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Abstract Details

Predicting the recovery of consciousness after severe acute brain injury using resting state networks: a machine learning approach
Neuro Trauma and Critical Care
N3 - Neuroscience in the Clinic: Biomarkers for Outcome Prediction in Traumatic Brain Injury (2:10 PM-2:20 PM)
001

Predicting the re-emergence of conscious awareness and subsequent functional recovery for patients in the ICU is a substantial clinical challenge. Rs-fMRI may be of use in this regard by evaluating network connectivity within the brain. These measures may serve as objective markers of cortical integrity in this patient population.

In this work, we evaluate the prognostic utility of resting state functional Magnetic Resonance Imaging (rs-fMRI) in predicting meaningful functional recovery with patients in the intensive care unit (ICU) who have sustained a severe acute brain injury using a machine learning approach.

A 5.5-minute rs-fMRI sequence was acquired in 25 acutely unresponsive patients in the ICU. We extracted ten canonical resting-state networks from these patients, where spatial correlation to standardized templates indexed the cortical integrity of these networks. The Nearest Centroid machine learning algorithm was used to map spatial correlations across these networks to a patient’s neurologic outcome. A good functional outcome was a score > 3 on the Glasgow Outcome Scale, whereas poor functional outcome was a score < 3.

This approach could predict good functional outcome (10/12 correctly identified) versus poor (12/15) outcome. The medial visual, lateral visual, occipital pole visual, left frontoparietal, right frontoparietal and default mode networks (DMN) were the strongest predictor of meaningful recovery. Clinical behavioural indicators did not improve the algorithms’ performance but assisted in decreasing variance in performance.

Rs-fMRI measures predicted the recovery of consciousness and good functional outcome with a higher sensitivity (83%) than traditional prognostic measures. Multiple resting state networks, rather than the previous exclusive examination of the DMN, should be used to inform acute cortical integrity to predict subsequent recovery. This work adds to a growing body of literature demonstrating that both rs-fMRI and machine learning approaches may complement current prognostic tools by identifying patients who will have a good recovery.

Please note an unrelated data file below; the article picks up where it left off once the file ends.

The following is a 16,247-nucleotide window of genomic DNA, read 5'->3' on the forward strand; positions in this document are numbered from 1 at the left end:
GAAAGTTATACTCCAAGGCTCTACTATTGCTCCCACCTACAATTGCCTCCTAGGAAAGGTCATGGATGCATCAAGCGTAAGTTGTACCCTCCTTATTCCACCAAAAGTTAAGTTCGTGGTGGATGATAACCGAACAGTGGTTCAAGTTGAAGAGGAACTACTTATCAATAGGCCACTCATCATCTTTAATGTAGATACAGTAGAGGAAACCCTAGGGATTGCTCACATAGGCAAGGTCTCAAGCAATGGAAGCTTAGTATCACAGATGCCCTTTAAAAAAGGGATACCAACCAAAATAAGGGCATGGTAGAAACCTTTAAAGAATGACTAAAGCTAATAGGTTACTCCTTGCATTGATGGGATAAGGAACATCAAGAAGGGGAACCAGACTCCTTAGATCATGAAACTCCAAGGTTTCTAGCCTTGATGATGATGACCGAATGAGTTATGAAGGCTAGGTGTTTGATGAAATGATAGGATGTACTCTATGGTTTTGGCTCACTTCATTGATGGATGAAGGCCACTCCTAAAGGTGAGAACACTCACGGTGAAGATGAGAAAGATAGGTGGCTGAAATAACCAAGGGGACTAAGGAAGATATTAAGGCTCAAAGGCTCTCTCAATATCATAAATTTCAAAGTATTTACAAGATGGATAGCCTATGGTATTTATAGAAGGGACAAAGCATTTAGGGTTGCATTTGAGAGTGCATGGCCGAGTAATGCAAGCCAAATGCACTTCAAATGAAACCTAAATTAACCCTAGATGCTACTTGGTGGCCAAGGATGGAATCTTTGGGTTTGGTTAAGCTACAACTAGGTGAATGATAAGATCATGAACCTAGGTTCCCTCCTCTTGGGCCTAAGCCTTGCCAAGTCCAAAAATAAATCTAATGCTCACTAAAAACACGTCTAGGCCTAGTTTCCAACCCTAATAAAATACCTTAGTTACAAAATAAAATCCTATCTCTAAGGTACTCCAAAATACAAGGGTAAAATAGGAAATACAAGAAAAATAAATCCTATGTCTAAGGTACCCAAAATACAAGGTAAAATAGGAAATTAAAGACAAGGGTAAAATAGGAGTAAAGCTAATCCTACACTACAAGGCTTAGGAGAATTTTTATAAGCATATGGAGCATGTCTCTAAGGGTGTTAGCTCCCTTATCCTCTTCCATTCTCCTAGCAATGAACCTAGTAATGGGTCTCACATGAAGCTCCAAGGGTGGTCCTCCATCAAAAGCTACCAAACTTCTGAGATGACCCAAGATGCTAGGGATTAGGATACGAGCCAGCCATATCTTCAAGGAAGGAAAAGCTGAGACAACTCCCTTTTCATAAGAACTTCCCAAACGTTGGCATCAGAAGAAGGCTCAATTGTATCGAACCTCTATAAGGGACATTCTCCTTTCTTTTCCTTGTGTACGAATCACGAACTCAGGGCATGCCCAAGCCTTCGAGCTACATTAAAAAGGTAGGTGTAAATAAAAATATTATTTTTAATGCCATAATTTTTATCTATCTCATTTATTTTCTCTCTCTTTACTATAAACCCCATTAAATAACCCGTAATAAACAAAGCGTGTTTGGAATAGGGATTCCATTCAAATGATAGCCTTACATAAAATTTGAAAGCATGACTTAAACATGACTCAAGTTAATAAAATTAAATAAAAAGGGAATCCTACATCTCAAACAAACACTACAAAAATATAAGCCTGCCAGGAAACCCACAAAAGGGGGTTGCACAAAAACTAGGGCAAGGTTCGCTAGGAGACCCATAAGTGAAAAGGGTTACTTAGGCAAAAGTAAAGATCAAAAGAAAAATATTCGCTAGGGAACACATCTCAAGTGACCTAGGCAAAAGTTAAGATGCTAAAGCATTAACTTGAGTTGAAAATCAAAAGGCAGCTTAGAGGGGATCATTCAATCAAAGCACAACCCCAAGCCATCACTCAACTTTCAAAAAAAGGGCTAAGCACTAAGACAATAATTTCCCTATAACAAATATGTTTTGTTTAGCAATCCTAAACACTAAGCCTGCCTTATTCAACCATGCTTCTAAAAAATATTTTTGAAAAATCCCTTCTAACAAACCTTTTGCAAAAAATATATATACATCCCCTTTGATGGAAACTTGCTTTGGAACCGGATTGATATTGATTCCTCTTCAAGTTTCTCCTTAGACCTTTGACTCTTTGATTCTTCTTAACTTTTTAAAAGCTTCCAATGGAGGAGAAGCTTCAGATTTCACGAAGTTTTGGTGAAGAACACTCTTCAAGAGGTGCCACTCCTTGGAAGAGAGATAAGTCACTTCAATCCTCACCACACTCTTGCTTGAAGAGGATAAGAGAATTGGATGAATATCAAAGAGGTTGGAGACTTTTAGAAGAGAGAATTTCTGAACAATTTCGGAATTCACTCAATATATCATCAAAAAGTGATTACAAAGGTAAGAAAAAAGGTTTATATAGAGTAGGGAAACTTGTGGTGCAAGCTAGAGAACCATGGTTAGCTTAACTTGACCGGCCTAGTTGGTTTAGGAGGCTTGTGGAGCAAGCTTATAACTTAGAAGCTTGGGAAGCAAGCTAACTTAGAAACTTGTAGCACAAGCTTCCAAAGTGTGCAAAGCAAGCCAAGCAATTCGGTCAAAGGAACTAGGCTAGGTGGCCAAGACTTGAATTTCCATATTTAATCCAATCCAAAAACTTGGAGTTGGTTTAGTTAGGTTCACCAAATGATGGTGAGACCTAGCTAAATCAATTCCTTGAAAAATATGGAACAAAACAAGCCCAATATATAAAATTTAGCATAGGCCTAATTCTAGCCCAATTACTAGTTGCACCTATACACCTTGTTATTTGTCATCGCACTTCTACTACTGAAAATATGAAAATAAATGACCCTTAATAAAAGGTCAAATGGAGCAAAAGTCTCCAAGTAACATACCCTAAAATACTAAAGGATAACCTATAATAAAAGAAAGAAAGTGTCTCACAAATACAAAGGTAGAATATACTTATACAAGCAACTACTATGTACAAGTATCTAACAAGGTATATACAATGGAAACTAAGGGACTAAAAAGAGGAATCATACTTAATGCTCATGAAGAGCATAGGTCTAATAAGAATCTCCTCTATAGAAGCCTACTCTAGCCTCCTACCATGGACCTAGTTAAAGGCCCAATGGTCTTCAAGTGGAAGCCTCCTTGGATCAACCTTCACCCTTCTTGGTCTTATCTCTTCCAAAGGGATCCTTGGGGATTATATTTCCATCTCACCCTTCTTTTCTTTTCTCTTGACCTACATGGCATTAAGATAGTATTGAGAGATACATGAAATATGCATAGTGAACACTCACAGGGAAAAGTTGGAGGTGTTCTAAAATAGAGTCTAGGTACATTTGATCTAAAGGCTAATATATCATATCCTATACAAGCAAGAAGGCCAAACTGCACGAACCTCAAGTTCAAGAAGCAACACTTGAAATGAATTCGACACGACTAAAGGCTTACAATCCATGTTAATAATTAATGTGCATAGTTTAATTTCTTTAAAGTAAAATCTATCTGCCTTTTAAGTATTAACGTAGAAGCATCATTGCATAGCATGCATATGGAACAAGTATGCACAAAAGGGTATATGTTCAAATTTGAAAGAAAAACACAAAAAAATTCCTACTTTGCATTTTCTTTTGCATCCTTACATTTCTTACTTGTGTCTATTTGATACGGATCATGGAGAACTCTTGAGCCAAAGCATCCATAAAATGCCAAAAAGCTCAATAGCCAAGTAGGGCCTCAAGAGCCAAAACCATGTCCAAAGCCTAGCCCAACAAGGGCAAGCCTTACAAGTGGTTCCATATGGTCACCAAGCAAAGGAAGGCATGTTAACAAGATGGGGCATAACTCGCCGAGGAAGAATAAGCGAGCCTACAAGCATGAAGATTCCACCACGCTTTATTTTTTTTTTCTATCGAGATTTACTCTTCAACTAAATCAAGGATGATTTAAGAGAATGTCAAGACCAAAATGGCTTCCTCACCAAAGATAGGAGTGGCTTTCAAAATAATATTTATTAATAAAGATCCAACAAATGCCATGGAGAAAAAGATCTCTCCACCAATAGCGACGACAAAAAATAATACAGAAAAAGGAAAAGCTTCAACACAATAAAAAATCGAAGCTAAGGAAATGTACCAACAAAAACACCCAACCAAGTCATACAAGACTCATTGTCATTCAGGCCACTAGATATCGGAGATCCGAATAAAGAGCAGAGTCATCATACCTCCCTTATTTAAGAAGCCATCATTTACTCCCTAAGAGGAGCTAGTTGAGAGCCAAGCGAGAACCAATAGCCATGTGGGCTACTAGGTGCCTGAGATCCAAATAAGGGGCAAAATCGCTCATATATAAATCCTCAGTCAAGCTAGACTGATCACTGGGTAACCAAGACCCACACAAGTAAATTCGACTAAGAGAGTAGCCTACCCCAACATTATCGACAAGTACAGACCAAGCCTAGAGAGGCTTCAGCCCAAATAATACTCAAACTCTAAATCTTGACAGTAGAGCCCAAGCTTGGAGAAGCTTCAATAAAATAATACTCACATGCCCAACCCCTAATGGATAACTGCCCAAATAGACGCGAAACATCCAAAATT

Authors/Disclosures
Karnig Kazazian
PRESENTER
Mr. Kazazian has nothing to disclose.
Matthew Kolisnyk, Other Mr. Kolisnyk has nothing to disclose.
Loretta Norton Loretta Norton has nothing to disclose.
Teneille Gofton, MD (London Health Sciences Centre) The institution of Dr. Gofton has received research support from Government of Canada. The institution of Dr. Gofton has received research support from Canadian Institutes of Health Research. The institution of Dr. Gofton has received research support from Academic Medical Organisation of Southwestern Ontario. Dr. Gofton has a non-compensated relationship as a Medical Advisory Board Member with NORSE Institute that is relevant to AAN interests or activities.
Derek Debicki, MD Dr. Debicki has received personal compensation in the range of $500-$4,999 for serving on a Speakers Bureau for UCB Canada Inc.. The institution of Dr. Debicki has received research support from Academic Medical Association of Southwestern Ontario. The institution of Dr. Debicki has received research support from Western BrainScan. The institution of Dr. Debicki has received research support from Lawson Research. The institution of Dr. Debicki has received research support from Canadian Institutes of Health Research.
Adrian M. Owen, PhD (Western University) Dr. Owen has nothing to disclose.